For the first time, researchers at the Alfred Wegener Institute have successfully employed a geochemical method used in glacier research to decode climate data from millennia-old permafrost ground ice and reconstruct the development of winter temperatures in Russia’s Lena River Delta. Their conclusions: Over the past 7,000 years, winter temperatures in the Siberian permafrost regions have gradually risen. The researchers claim that this is due to the changing position of the Earth relative to the sun and is amplified by the rising greenhouse-gas emissions since the dawn of industrialisation.

Sampling on a ice wedge on the Russian permafrost island Muostakh. The scientists Alexander Dereviagin, Dr. Thomas Opel und Dr. Hanno Meyer (f. l.) during a short lunch break. Photo: Volkmar Kochan
Sampling on a ice wedge on the Russian permafrost island Muostakh. The scientists Alexander Dereviagin, Dr. Thomas Opel und Dr. Hanno Meyer (f. l.) during a short lunch break. Photo: Volkmar Kochan

You won’t find any glaciers in Russia’s Lena River Delta. Unlike in Antarctica or Greenland, in the Siberian tundra ice doesn’t form above ground on hillsides or elevated plains. Rather, it forms directly underground as ice wedges.

“Ice wedges are a typical feature of permafrost regions. They are formed when the permanently frozen soil contracts in response to intensively cold winter temperatures, causing it to crack. When the snow melts in spring, the melt water fills these cracks. Since the ground temperature is roughly minus ten degrees Celsius, the water refreezes immediately. If this process repeats itself winter after winter, over the decades and centuries an ice body shaped like a giant wedge is formed,” explains Dr Hanno Meyer, a permafrost researcher at the AWI Potsdam and first author of the study.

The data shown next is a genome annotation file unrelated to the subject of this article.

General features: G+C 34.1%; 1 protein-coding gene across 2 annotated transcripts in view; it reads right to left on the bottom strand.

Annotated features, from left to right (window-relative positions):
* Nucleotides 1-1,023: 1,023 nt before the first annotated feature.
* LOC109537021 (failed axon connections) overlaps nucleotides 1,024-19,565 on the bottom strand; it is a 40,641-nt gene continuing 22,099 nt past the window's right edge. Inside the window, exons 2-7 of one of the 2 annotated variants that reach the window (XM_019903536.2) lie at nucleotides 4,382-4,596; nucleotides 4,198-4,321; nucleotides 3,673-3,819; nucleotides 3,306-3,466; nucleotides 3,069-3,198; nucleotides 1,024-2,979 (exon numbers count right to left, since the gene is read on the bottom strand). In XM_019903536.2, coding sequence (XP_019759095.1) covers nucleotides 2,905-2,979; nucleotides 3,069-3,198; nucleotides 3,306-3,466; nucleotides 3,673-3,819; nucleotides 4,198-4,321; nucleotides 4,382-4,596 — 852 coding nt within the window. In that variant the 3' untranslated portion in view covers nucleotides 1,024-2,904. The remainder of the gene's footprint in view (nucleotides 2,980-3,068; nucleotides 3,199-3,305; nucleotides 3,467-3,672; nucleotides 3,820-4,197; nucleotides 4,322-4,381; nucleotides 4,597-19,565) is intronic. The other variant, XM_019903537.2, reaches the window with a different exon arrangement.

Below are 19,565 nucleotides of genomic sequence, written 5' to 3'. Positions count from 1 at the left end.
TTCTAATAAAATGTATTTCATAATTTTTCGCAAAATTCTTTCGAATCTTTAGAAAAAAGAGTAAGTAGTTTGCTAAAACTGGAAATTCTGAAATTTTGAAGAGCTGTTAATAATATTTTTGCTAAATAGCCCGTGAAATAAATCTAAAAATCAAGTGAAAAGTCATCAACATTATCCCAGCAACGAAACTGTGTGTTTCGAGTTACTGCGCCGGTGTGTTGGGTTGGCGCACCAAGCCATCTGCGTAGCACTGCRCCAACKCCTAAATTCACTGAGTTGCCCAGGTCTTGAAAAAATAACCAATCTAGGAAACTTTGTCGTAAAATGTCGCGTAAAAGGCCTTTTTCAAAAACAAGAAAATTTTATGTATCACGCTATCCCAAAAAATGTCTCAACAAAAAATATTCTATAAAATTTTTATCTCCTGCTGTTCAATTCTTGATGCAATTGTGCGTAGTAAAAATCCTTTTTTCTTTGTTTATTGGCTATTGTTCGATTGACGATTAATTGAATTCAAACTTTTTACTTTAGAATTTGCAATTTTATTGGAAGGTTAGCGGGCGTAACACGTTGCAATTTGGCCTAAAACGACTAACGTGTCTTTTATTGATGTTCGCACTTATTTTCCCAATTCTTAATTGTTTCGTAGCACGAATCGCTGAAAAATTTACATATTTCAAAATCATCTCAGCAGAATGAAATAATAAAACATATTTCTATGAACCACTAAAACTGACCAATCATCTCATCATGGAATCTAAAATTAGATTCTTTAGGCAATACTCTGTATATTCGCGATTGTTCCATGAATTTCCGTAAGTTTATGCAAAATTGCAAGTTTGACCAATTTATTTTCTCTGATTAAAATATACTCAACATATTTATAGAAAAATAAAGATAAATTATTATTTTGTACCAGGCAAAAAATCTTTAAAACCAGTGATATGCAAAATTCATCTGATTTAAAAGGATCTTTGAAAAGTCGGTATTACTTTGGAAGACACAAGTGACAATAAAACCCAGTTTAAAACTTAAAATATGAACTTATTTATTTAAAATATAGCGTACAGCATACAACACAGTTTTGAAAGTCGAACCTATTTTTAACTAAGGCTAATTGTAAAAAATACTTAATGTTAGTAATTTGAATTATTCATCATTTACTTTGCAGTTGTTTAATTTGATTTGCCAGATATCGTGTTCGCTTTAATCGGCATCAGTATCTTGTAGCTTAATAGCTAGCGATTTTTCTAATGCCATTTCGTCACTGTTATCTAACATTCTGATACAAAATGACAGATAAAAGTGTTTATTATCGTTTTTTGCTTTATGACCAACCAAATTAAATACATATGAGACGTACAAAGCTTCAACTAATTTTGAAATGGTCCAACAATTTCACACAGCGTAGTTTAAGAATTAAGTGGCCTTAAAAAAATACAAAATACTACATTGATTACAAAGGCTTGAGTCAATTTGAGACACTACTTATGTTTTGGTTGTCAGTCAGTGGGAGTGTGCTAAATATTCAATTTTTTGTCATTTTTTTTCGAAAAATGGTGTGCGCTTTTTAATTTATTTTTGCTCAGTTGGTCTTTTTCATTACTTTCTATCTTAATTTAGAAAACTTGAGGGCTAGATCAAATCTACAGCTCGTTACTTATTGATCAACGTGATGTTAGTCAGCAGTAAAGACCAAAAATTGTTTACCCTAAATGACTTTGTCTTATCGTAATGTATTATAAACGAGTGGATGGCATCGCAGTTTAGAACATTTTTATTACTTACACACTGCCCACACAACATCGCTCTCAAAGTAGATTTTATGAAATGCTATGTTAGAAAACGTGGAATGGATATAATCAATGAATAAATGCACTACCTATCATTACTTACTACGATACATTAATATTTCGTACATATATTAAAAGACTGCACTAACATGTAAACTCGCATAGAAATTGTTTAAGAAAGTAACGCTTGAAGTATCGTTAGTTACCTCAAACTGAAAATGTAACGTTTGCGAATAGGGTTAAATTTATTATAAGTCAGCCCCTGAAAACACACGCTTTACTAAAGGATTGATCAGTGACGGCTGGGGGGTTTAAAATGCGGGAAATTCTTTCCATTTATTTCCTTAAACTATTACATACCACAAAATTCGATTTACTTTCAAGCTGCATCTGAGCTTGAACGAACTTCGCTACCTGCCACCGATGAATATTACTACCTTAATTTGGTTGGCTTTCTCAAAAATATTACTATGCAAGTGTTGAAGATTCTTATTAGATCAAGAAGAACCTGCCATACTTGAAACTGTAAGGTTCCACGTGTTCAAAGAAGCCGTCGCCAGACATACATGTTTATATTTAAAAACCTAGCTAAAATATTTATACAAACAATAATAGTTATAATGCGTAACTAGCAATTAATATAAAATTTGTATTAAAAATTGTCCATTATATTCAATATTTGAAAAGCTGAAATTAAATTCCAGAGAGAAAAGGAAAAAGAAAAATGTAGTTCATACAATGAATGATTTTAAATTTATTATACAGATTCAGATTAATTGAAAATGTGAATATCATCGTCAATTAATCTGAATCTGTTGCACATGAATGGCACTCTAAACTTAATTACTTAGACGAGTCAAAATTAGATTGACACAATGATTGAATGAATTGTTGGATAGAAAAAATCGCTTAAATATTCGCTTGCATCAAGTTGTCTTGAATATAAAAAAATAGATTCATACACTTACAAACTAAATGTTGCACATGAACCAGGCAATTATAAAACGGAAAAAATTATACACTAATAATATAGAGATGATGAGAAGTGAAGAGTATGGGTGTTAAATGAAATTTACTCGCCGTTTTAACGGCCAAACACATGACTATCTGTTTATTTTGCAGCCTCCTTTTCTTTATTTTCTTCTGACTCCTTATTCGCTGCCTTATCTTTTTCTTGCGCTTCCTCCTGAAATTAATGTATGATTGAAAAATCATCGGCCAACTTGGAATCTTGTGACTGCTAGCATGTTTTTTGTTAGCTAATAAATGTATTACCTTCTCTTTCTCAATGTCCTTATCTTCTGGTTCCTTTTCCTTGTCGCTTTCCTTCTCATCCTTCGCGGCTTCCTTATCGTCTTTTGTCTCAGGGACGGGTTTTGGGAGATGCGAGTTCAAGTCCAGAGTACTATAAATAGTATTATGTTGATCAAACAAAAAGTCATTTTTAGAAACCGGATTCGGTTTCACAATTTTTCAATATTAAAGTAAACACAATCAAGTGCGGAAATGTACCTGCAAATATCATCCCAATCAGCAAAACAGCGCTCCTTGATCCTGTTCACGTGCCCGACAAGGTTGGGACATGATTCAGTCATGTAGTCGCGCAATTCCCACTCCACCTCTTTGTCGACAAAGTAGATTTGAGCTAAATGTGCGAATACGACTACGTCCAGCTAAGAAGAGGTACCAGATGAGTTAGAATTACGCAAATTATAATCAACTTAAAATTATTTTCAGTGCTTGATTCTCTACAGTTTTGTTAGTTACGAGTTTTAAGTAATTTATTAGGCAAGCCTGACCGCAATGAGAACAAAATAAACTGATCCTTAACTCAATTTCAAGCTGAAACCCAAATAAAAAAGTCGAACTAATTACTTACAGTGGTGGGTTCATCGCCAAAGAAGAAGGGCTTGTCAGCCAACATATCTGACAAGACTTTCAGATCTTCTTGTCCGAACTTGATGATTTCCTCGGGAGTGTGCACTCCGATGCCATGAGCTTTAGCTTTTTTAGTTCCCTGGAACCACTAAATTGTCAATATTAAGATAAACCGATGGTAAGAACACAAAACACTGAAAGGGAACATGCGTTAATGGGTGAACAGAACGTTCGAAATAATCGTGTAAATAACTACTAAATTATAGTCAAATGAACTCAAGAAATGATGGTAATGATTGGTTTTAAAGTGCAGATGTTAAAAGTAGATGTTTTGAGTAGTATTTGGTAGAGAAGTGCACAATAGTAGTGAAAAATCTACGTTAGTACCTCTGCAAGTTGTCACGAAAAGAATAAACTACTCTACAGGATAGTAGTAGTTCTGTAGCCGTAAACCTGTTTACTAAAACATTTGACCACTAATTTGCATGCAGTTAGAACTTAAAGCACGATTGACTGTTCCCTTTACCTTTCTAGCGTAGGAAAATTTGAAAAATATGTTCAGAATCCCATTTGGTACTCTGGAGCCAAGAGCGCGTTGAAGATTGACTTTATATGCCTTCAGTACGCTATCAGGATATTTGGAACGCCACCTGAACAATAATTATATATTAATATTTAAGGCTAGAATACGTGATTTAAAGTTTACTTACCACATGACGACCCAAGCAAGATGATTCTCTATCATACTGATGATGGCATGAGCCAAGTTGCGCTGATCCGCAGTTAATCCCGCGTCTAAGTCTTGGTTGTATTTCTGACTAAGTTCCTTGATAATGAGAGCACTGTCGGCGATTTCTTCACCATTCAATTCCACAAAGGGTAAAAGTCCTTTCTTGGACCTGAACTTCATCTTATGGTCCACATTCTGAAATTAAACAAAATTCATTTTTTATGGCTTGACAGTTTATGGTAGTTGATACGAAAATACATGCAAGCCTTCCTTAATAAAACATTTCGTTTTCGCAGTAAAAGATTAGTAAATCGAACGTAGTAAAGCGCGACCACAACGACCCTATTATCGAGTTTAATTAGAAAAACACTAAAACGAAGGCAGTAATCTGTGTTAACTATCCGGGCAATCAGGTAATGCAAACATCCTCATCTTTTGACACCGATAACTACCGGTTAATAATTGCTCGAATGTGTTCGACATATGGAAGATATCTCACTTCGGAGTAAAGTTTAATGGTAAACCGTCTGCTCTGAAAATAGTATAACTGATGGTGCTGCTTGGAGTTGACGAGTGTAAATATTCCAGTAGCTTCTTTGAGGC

With a depth of up to 40 metres and a width of up to six metres, the ice wedges of the Siberian Arctic may not be as physically impressive as Antarctic glaciers. However the ice wedges, some of which are more than 100,000 years old, store climate information in much the same way, allowing scientists to investigate them using glacier research methods. “The melt water always comes from the snowfall of a single winter. Therefore, when it freezes in these frost cracks, information on the winter temperatures in that specific year is also preserved. We have now succeeded for the first time in using oxygen isotope analysis to access the temperature information stored in the ice and compile it into a climate curve for the past 7,000 years,” states AWI researcher and co-author Dr. Thomas Opel.

Pictures of the eroding cliff coast of the little Russian island Muostakh, east of the seaport town of Tikisi. This picture shows why it has been assumed at the beginning of permafrost research that there were no ice wedges but entire glaciers underground. Photo: Thomas Opel, AWI
Pictures of the eroding cliff coast of the little Russian island Muostakh, east of the seaport town of Tikisi. This picture shows why it has been assumed at the beginning of permafrost research that there were no ice wedges but entire glaciers underground. Photo: Thomas Opel, AWI

The new information represents the first well dated winter-temperature data from the Siberian permafrost regions and indicates a clear trend: “Over the past 7,000 years, the winters in the Lena River Delta have steadily warmed – a trend we haven’t seen in almost any other Arctic climate archive,” says Hanno Meyer. As the permafrost expert explains, the likely reason is: “To date, primarily fossilised pollen, diatoms and tree rings from the Arctic have been used to reconstruct the climate of the past. But they mostly record temperature information from the summer, when the plants grow and bloom. Ice wedges are among the few archives that can exclusively record winter data.”